National Security & Defense

The Disappearance of the Two-State Solution

Palestinian protesters wave flags over Israeli border police near Ramallah, 2015. (Mohamad Torokman/Reuters)
It’s long past time that Americans acknowledge the facts on the ground.

In the first draft of the 2016 Republican-party platform, references to the two-state solution do not appear. CNN reports the “delegates drafting the Republican National Convention platform approved removing language encouraging a two-state solution for Israelis and Palestinians.”

An earlier draft had included support for “two democratic states” — the policy of recent Republican and Democratic administrations — but had removed a reference to Palestine included in the GOP platform four years ago. On Monday, the national security subcommittee of the Platform Committee approved an amendment dropping support of a two-state solution, according to four people who were in the room for the discussion. . . . “The U.S. seeks to assist in the establishment of comprehensive and lasting peace in the Middle East, to be negotiated among those living in the region,” the approved amendment said. “We oppose any measures intended to impose an agreement or to dictate borders or other terms, and call for the immediate termination of all U.S. funding of any entity that attempts to do so.”

The Democratic party platform supports a two-state solution, as it has previously.

What are we to make of this?

Support for a two-state solution has not always been American policy since Israel won the West Bank and Gaza in 1967’s Six-Day War. The initial assumption was that the West Bank would go back to Jordan, and Gaza to Egypt, as part of a “land for peace” deal that would be negotiated between Israel and each of those countries. When I worked in the Reagan administration, Secretary of State George Shultz was explicit in saying we did not favor the creation of a Palestinian state.

And after all, why would we? The Palestine Liberation Organization was led by Yasser Arafat, a terrorist and a thief. Who would want to give him a state? Well, Bill Clinton did. At Camp David in 2000, Clinton tried to broker an agreement between Israel and the PLO chief that would have handed him the West Bank and Gaza. But Arafat said no to Clinton and Israeli prime minister Ehud Barak.

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The George W. Bush administration tried to square the circle. Under Saudi pressure the administration made the two-state solution official American policy. But after 9/11, the notion of giving the terrorist Arafat a state was unacceptable, so Bush found a fix in 2002: He announced that the United States would support Palestinian statehood only after Arafat had been removed from power. And, in fact, serious negotiations commenced only after his death in 2004.

But they too went nowhere, even after the international conference at Annapolis in 2007. Like Arafat, his successor Mahmoud Abbas said no to the Israeli offer, made in that case by Prime Minister Olmert.

#share#Does this new language — or the absence of the old “two-state solution” language — mean the GOP is no longer for “peace”? That the party is for a permanent “occupation”? No, it means that the party’s platform is realistic about where we all stand in 2016 writing a platform for 2017–20. The goal we all share is clear: As the draft platform puts it, “The U.S. seeks to assist in the establishment of comprehensive and lasting peace in the Middle East, to be negotiated among those living in the region.” How exactly can that goal be reached?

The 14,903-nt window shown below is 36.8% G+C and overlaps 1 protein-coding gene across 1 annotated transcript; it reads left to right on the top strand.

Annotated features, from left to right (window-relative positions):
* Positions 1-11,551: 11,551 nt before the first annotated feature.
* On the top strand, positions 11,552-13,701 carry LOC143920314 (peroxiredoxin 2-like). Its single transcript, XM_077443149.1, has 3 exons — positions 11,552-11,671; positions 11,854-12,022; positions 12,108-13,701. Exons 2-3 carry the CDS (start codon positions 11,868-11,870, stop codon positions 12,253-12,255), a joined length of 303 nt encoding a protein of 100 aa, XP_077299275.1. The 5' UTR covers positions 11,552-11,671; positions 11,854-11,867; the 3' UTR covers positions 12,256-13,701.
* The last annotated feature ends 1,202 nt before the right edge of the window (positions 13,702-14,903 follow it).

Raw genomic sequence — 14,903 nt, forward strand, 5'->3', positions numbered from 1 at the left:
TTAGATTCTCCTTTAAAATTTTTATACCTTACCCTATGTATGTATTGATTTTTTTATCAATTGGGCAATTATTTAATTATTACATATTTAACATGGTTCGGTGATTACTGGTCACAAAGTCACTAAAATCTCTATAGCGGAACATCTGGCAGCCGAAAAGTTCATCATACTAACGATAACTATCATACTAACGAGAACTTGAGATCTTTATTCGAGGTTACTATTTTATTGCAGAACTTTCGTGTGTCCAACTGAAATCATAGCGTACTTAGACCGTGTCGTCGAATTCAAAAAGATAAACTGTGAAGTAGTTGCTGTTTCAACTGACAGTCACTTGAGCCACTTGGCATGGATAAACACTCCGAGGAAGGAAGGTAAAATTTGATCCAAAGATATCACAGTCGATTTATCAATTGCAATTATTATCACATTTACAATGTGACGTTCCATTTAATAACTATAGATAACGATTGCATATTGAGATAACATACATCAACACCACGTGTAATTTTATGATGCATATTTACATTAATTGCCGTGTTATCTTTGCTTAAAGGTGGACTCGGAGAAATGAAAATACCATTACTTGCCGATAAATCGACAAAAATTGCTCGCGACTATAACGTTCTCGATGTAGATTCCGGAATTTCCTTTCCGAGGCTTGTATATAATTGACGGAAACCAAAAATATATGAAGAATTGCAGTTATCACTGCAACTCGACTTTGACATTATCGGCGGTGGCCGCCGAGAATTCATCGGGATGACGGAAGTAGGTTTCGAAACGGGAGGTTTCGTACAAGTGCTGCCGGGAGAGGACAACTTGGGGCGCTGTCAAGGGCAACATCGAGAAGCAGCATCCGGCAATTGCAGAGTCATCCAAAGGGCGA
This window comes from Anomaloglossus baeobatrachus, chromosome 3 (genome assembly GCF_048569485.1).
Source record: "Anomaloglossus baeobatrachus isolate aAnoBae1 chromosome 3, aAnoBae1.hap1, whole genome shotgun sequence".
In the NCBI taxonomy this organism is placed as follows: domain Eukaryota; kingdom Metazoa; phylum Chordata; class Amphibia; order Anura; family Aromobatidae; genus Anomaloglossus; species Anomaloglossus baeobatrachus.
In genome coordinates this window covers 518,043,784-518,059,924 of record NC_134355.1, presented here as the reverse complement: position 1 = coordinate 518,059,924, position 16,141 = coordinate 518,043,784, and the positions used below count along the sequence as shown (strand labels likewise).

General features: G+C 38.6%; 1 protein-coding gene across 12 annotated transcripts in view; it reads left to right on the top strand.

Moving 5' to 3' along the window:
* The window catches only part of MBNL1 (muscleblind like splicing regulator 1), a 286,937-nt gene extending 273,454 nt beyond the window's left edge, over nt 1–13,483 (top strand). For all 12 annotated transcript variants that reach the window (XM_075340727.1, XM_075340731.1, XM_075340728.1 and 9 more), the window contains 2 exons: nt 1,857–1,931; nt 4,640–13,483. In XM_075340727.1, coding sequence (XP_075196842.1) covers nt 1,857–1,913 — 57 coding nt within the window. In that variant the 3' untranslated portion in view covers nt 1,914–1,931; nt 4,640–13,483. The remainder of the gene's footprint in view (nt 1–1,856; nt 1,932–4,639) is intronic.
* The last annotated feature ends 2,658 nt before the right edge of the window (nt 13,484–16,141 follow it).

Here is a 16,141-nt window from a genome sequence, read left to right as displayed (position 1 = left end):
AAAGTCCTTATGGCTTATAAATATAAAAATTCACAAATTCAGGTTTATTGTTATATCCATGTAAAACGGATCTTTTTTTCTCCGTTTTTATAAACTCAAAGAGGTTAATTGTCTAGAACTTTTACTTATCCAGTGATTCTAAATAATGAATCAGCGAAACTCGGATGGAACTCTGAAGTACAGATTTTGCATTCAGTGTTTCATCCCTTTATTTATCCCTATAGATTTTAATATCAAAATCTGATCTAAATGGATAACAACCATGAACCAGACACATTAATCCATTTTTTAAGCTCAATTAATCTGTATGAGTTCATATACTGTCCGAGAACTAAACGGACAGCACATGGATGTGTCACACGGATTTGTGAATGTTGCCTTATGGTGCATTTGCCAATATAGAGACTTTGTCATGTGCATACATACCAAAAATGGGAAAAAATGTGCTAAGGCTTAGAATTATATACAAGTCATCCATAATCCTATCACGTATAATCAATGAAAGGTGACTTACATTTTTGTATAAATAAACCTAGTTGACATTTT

Does this new language — or the absence of the old ‘two-state solution’ language — mean the GOP is no longer for ‘peace’?

Here the platform draft is silent, except to oppose imposition of any foreign (including American) plan. The fact is that no peace agreement is in sight, and that fact is acknowledged even by the Israeli Left. In January, Labor-party leader Isaac Herzog candidly told Israeli Army Radio, “I don’t see a possibility at the moment of implementing the two-state solution. I want to yearn for it, I want to move toward it, I want negotiations, I sign on to it and I am obligated to it, but I don’t see the possibility of doing it right now.”

“Right now” can turn out to be a long time. It’s popular on the left and in the Obama administration (perhaps a distinction without a difference) to say that the current situation in the West Bank is “unsustainable.” John Kerry says it all the time; in October 2014, for example, he said, “The current situation, the status quo, is unsustainable.” That “unsustainable” situation has lasted since 1967 — which is to say, for 49 years. Pretty good for something that’s “unsustainable.”

#related#Israelis want to separate from Palestinians but cannot do so as long as their security is at risk. The best path forward is quite unclear. To a two-state solution at some near point, even if not “right now”? To greater Palestinian autonomy but also greater separation, in the near future? Toward more and more Palestinian reliance on Jordan, eventually? Those who are sure they know the answer, and that that answer is absolutely, definitely, unarguably, inevitably, the old “two-state solution,” are less persuasive as time goes by and as the Palestinian leaders appear to value their grievances against Israel more than they do achieving statehood.

So a cautious U.S. position might well be to state our clear goal, a “comprehensive and lasting peace,” without dictating one sole path to getting there. The new GOP platform language expresses not only strong support for Israel and for peace, but a bit of humility about our ability to see the future. Given events in the Middle East, that’s progress.

Elliott Abrams is a senior fellow in Middle Eastern Studies at the Council on Foreign Relations and a former deputy national-security adviser.


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